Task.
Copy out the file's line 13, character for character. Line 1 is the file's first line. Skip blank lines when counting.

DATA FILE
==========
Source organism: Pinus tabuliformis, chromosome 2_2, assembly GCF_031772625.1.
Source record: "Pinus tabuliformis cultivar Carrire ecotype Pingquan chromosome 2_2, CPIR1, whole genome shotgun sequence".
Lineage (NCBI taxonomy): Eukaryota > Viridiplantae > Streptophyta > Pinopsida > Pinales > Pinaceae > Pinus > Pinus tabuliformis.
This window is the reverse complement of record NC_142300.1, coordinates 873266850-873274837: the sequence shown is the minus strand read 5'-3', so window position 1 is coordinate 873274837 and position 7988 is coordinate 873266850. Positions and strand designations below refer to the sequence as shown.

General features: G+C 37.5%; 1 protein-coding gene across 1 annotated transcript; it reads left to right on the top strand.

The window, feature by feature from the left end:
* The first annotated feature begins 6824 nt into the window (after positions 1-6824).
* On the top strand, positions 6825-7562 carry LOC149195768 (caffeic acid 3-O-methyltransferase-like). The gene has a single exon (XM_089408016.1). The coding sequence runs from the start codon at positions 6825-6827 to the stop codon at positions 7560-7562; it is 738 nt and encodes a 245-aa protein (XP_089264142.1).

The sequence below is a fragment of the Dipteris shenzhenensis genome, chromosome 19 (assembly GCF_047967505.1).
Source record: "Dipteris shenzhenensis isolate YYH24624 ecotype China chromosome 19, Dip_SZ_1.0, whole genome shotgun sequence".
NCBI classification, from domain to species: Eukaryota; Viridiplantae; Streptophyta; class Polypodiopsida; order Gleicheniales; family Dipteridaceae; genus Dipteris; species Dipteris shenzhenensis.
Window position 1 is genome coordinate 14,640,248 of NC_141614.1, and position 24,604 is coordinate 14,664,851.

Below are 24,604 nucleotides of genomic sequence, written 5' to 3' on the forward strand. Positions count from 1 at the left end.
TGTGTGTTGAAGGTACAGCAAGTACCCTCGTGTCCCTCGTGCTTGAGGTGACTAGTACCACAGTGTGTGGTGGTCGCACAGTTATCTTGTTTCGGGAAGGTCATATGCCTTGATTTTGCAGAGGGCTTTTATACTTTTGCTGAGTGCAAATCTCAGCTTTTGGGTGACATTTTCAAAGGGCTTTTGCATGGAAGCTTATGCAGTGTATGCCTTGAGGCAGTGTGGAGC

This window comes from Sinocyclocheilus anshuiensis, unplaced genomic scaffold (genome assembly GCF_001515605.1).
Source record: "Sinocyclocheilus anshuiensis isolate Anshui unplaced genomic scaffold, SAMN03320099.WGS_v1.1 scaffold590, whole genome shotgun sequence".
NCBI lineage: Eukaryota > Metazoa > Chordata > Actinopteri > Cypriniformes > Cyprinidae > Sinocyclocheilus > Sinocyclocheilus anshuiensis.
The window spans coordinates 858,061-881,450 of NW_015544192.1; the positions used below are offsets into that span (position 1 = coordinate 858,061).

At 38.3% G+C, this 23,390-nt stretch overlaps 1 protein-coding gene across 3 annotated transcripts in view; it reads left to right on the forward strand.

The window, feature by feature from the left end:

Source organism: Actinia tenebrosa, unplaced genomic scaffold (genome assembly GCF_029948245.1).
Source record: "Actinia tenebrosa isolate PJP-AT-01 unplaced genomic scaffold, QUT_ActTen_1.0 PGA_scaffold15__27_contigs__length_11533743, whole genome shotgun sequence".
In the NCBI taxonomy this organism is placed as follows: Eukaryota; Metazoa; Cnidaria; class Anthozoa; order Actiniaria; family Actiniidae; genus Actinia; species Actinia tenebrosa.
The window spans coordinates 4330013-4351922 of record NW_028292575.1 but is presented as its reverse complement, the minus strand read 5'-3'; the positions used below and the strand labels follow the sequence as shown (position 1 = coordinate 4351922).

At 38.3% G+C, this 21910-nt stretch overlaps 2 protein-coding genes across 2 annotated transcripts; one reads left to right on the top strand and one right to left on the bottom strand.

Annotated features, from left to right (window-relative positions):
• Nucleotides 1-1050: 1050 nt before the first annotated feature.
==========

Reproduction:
Below are 24,604 nucleotides of genomic sequence, written 5' to 3' on the forward strand. Positions count from 1 at the left end.